Ingleson History, Family Crest & Coats of Arms

The Ingleson surname is an English name with Norse roots, deriving from either of two Old Norse personal names "Ingjaldr," or from "Ingólfr" ‘Ing's wolf’ (Ing was an ancient Germanic fertility god). Some instances of this name in Britain are thought to have evolved from the place name Ingol, in Lancashire, which is named from the Old English personal name Inga with the Old English word "holh," meaning a "hollow," or "depression." Another source claims the name was derived from "a Scandinavian personal name, retained in the designations of Ingleby, Inglesham, Ingleton, Ingoldsthorpe, Ingoldsby, and other parishes and places, lying chiefly in what are called the Danish counties. The Domesday form is Ingaldus. " [1]

Early Origins of the Ingleson family

The surname Ingleson was first found in either Somerset or Huntingdonshire where the first recordings of the family were listed in the Hundredorum Rolls of 1273 Edmund Ingold, in Somerset and Cecilia de Ingolde in Huntingdonshire. [2]

Early History of the Ingleson family

This web page shows only a small excerpt of our Ingleson research. Another 62 words (4 lines of text) are included under the topic Early Ingleson History in all our PDF Extended History products and printed products wherever possible.

Ingleson Spelling Variations

Spelling variations are extremely common among Scottish names dating from this era because the arts of spelling and translation were not yet standardized. Spelling was done by sound, and translation from Gaelic to English was generally quite careless. In different records, Ingleson has been spelled Ingle, Ingall, Ingalls, Ingal, Ingals, Ingull, Ingulls, Inggall, Inggalls, Ingold, Ingolds, Ingles, Ingoll, Ingolls, Ingill and many more.

Early Notables of the Ingleson family (pre 1700)

More information is included under the topic Early Ingleson Notables in all our PDF Extended History products and printed products wherever possible.


New Zealand Ingleson migration to New Zealand +

Emigration to New Zealand followed in the footsteps of the European explorers, such as Captain Cook (1769-70): first came sealers, whalers, missionaries, and traders. By 1838, the British New Zealand Company had begun buying land from the Maori tribes, and selling it to settlers, and, after the Treaty of Waitangi in 1840, many British families set out on the arduous six month journey from Britain to Aotearoa to start a new life. Early immigrants include:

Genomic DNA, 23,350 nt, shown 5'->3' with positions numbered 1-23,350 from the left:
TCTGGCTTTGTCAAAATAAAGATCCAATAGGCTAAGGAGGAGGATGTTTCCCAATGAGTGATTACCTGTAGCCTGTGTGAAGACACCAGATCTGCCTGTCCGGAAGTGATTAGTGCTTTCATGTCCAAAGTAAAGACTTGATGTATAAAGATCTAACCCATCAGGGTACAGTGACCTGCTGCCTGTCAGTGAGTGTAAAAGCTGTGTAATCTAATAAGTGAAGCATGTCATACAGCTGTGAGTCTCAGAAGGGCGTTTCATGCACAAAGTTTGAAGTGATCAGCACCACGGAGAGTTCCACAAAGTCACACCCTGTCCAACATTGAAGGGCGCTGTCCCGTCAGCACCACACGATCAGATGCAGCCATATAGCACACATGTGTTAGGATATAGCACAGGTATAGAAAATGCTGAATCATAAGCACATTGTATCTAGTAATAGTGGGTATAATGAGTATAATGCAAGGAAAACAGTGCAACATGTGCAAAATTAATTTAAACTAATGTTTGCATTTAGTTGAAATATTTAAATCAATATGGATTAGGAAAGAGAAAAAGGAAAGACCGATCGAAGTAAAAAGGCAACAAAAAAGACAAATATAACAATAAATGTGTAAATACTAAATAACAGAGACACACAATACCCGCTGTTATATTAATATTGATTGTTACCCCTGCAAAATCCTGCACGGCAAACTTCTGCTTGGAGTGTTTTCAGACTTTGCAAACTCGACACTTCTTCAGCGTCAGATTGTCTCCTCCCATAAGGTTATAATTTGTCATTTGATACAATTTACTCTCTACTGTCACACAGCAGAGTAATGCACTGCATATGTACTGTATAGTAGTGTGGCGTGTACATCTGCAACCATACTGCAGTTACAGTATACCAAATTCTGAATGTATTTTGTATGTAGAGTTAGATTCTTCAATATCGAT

Ingleson Settlers in New Zealand in the 19th Century
  • Miss Annie Ingleson, (b. 1858), aged 7 months, British settler travelling from London aboard the ship "Mary Anne" arriving in Lyttelton, Christchurch, South Island, New Zealand on 4th August 1859 [3]
  • Mr. Thomas Ingleson, (b. 1818), aged 41, British settler travelling from London aboard the ship "Mary Anne" arriving in Lyttelton, Christchurch, South Island, New Zealand on 4th August 1859 [3]
  • Mrs. Anna Ingleson, (b. 1826), aged 33, British settler travelling from London aboard the ship "Mary Anne" arriving in Lyttelton, Christchurch, South Island, New Zealand on 4th August 1859 [3]
  • Mr. Alfred Ingleson, (b. 1841), aged 18, British settler travelling from London aboard the ship "Mary Anne" arriving in Lyttelton, Christchurch, South Island, New Zealand on 4th August 1859 [3]


  1. ^ Lowe, Mark Anthony, Patronymica Britannica, A Dictionary of Family Names of the United Kingdom. London: John Russel Smith, 1860. Print.
  2. ^ Bardsley, C.W, A Dictionary of English and Welsh Surnames: With Special American Instances. Wiltshire: Heraldry Today, 1901. Print. (ISBN 0-900455-44-6)
  3. ^ New Zealand Yesteryears Passenger Lists 1800 to 1900 (Retrieved 17th October 2018). Retrieved from http://www.yesteryears.co.nz/shipping/passlist.html


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